Hahn v. Travelers Property Casualty
Date of Settlement: March 22.
Court and Case No.: Matter not filed.
Type of Action: Motor vehicle.
Injuries: Brain injury.
Plaintiffs Counsel: Anthony J. Baratta, Baratta, Russell & Baratta, Huntingdon Valley.
Plaintiffs Experts: Gary Young, vocational rehabilitation, West Trenton, New Jersey; Dr. Thomas Watanabe, brain injury/trauma, Elkins Park.
Defense Counsel: Francis R. Gartner, William J. Ferren & Associates, Blue Bell.
On Dec. 15, 2015, plaintiff Kathleen Hahn, 56, was driving on County Line Road in Chalfont. When she was near Britain Wood Circle, a car approached in the opposite direction, crossed the center line and entered Hahn’s lane. Hahn swerved, but the passenger’s side of her sedan was sideswiped. She claimed a traumatic brain injury.
Hahn settled with the driver for the driver’s insurance policy limit of $25,000.
Prior to filing suit, Hahn and her insurer, Travelers Property Casualty Corp., entered settlement negotiations regarding recovery of her underinsured motorist policy of $600,000.
Hahn claimed that she did not remember losing consciousness, but she had a memory lapse regarding details of the collision. Hahn, who did not strike her head during the collision, suffered a whiplash injury. She was taken by ambulance to an emergency room, where she was examined and released.
Following the collision, she said she began experiencing dizziness, headaches, sensitivity to light and visual disturbances. She presented to a number of concussion specialists and was put on physical, occupational and speech therapies.
An ophthalmologist restricted her right to drive, prescribed yellow-tinted glasses for glare symptoms and advised against using a computer or cell phone or watching television. She also had psychological treatment for anxiety, flashbacks and dreams about the accident. She had difficulty performing tasks and completing her sentences.
Hahn had suffered two previous concussions. In 1990, she fell and lost consciousness followed by a constant headache that lasted for two months.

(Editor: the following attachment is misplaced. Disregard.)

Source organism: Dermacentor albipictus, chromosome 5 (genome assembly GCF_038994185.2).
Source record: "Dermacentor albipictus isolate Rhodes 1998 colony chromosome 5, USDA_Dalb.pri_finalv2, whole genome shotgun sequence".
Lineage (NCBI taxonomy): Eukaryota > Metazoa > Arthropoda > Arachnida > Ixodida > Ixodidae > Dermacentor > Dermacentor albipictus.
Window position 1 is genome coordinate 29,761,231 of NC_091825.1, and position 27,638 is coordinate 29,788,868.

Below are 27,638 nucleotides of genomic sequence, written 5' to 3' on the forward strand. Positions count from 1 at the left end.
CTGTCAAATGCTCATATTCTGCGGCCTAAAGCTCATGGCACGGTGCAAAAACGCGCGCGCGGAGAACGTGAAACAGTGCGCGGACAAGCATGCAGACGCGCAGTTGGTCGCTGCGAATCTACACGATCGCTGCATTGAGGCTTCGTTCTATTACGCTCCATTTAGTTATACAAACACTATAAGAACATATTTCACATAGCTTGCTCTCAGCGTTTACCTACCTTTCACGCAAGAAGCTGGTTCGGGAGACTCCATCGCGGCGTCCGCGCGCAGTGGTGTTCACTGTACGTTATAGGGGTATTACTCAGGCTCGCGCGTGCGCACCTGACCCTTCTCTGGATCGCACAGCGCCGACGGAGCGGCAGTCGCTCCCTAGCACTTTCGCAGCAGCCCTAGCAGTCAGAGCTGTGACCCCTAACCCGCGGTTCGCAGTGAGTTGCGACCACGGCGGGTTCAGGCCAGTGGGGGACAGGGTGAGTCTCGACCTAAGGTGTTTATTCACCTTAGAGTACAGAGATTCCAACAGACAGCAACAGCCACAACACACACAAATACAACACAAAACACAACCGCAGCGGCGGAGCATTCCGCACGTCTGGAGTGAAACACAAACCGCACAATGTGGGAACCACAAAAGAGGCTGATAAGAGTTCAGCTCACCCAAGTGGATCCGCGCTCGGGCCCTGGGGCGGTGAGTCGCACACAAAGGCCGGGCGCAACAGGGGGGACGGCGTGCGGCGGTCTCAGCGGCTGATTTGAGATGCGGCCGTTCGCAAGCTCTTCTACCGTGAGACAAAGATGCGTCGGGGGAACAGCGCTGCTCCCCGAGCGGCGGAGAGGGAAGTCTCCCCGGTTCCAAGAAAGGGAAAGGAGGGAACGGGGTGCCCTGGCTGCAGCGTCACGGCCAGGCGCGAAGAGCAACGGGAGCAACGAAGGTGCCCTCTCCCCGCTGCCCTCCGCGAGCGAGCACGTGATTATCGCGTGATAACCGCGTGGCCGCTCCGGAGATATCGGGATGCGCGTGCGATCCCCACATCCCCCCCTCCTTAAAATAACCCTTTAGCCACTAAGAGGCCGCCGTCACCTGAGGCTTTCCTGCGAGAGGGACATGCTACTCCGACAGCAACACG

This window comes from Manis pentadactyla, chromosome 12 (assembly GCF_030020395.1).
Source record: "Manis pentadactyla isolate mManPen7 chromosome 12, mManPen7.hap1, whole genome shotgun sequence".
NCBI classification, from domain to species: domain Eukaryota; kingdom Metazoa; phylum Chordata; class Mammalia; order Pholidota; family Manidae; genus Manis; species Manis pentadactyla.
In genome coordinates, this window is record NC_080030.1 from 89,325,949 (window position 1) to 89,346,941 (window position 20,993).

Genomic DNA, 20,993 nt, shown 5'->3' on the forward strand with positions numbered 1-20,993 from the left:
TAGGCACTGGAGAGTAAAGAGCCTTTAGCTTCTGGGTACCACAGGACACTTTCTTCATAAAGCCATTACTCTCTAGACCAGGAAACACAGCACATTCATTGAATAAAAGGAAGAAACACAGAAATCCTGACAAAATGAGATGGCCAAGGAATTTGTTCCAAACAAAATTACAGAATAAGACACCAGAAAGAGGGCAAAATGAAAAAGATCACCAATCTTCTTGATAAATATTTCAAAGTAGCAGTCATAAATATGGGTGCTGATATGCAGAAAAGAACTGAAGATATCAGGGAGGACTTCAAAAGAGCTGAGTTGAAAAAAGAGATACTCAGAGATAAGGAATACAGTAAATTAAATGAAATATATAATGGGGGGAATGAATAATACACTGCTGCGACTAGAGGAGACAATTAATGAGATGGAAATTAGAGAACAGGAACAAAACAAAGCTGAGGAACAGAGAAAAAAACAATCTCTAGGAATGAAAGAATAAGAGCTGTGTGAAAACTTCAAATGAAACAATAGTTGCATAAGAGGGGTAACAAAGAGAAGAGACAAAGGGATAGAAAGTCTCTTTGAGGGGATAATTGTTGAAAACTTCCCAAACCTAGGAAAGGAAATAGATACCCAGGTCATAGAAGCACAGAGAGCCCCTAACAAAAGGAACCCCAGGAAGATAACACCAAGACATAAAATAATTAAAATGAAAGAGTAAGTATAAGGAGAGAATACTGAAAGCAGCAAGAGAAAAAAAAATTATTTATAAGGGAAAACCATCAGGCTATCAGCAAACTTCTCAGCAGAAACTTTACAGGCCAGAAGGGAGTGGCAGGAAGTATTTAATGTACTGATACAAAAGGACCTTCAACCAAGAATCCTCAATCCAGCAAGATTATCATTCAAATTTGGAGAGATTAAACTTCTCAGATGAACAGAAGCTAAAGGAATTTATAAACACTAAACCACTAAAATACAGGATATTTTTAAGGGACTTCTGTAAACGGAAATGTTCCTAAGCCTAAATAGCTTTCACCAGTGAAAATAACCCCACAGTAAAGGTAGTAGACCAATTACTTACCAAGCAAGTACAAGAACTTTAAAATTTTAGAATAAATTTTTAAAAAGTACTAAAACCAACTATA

In 2010, she was hit on the head with a camera during a whitewater rafting trip, after which she suffered dizziness and fogginess for several months. According to Hahn, she also had some psychological strain in her past, including a divorce in 2007 and the sudden death of her mother in 2008.
Hahn’s brain-injury physician causally related her injuries and treatment to the accident. According to the physician, Hahn’s pre-existing head injuries and psychosocial stressors played a cumulative effect in worsening her potential for cognitive recovery following the accident. The doctor determined that Hahn was incapable of returning to work and that she was permanently disabled.
Hahn’s expert in vocational rehabilitation determined that her lifetime loss of earning capacity was $438,142, if she were to have worked to age 65.
Hahn is restricted in driving and said she continues to have regular headaches, dizziness, cognitive dysfunction, visual disturbance, anxiety and depression. She sought damages for past and future pain and suffering.
Travelers Property Casualty disputed Hahn’s injuries and was prepared to argue that her symptoms were related to her pre-existing head trauma. The case settled before Hahn was evaluated by the insurer’s expert in neuropsychology.
The parties negotiated a pre-trial settlement. Travelers Property Casualty agreed to pay $565,000 of Hahn’s $600,000 underinsured-motorist policy.
This report is based on information that was provided by plaintiffs and defense counsel.
—This report first appeared in VerdictSearch, an ALM publication